Applications were further extended to depth profiling of elastic inhomogeneities in nanoporous organosilicate13 and ion irradiated GaAs14 and to three-dimensional imaging of animal cells15. Recent work that is closely tied to the current study involves surface scanning using TDBS to image subsurface grain boundary orientation16 and to resolve the position of different crystallites17. A review of other applications of TDBS can be found in reference18.

Although the velocity of longitudinal acoustic (LA) phonons are traditionally used for characterization, recent studies have demonstrated the potential of using transverse acoustic (TA) phonons to obtain additional information regarding grain microstructure10. Key examples include using TA and LA phonon velocities to obtain information about the first two Euler angles17 and using surface acoustic wave velocities to obtain the orientation of large crystallites having dimensions of a few tens of millimeters19. However, measurement of bulk wave velocities alone cannot resolve the third Euler angle, which rotates the crystallite around the surface normal20,21,22. In addition to measuring phonon velocities, it is expected that detailed studies of the detection process will reveal additional information about grain microstructure10.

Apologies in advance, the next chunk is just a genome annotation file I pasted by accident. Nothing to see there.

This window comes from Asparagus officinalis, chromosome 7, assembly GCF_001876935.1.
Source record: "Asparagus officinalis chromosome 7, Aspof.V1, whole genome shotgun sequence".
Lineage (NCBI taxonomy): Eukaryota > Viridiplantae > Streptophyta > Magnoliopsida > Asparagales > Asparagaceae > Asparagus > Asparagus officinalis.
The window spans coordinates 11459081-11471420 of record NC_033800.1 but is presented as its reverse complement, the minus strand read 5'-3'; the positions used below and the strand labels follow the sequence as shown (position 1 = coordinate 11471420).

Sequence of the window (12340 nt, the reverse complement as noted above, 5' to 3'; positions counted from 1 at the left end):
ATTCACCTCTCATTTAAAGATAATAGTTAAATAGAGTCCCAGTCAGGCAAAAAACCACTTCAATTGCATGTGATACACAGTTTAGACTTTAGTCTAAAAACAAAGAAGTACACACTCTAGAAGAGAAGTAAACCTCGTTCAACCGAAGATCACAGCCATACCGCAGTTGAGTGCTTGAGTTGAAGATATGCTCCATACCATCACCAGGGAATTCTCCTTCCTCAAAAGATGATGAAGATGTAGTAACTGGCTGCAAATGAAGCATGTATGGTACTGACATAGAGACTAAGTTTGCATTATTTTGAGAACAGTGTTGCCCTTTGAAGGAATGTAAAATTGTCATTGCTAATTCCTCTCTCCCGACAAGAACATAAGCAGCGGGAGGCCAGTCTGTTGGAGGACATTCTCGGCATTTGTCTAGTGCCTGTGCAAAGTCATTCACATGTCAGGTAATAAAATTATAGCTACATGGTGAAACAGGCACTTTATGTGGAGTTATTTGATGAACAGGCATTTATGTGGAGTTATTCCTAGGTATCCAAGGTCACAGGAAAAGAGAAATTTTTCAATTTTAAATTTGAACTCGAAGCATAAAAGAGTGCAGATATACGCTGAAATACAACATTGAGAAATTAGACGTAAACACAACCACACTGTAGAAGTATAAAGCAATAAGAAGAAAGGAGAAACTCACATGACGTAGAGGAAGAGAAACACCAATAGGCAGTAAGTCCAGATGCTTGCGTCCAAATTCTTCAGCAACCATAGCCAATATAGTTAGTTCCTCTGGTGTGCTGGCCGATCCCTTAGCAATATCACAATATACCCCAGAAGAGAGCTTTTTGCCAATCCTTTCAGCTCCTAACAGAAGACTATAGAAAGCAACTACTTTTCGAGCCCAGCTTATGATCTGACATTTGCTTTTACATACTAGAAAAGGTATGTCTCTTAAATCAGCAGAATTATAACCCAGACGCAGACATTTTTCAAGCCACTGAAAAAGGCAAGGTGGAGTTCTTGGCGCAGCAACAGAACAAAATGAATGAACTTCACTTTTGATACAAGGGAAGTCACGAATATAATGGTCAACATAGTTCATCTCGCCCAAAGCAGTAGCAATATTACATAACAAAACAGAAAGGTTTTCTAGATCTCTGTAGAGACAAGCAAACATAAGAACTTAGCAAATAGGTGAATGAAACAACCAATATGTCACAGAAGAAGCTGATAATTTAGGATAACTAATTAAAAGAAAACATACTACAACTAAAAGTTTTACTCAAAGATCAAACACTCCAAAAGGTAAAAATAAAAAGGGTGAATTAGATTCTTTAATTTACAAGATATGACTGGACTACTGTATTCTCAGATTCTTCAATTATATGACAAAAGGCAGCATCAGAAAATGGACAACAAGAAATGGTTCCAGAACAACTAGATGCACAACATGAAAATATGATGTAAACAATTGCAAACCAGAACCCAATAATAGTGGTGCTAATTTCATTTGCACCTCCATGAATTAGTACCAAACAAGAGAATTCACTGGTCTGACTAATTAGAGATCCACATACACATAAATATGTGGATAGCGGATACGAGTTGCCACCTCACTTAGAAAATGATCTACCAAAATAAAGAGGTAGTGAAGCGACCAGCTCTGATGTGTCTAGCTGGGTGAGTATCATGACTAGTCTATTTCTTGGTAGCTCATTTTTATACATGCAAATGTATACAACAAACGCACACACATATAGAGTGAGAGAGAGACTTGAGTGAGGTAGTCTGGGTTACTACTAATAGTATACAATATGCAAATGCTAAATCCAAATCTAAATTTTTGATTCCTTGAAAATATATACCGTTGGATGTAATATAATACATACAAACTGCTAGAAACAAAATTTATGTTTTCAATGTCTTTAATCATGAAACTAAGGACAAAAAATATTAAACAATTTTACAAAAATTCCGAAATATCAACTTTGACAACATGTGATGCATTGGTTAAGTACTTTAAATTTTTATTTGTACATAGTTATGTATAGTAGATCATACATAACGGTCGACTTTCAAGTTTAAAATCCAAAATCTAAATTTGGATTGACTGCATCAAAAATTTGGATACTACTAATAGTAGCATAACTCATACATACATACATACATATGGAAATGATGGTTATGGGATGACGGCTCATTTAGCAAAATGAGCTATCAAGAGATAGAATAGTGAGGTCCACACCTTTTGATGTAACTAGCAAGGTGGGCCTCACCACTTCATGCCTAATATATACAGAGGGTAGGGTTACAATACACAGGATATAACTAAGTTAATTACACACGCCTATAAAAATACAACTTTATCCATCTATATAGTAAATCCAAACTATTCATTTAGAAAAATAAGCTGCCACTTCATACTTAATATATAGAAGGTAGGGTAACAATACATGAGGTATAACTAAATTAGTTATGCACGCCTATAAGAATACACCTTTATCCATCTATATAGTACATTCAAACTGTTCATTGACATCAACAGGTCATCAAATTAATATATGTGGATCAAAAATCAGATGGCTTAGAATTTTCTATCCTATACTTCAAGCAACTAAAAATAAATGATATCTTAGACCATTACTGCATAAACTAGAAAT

Here, we systematically study the detected amplitude of TA and LA phonons as a function of probe polarization. CeO2 (ceria) was chosen for this study as it is a model fuel cell material owing to its mechanical stability and ionic conductivity23,24. Ceria is also an important surrogate material for oxide nuclear fuels25,26. Applying TDBS to ceria presents an excellent test case for research on advanced ceramic materials with applications in the energy industry. As discussed in detail below, our experimental results show that the detected TA phonon amplitude is a strong function of probe polarization. The probe beam polarization dependence is explained by an optoacoustic model that considers the strain associated with each acoustic mode and the probe beam polarization. Based on our finding, a method is suggested for the determination of the orientation of individual crystallites. When coupled with subsurface imaging, this approach has the prospect to fully characterize the near surface grain microstructure in three-dimensions (3D). Moreover, combining TDBS with other optical microscopies has the potential to greatly extend optics-based instrumentation science with broad application involving 3D characterization of polycrystalline ceramic materials.


Crystallite mapping and orientation measurement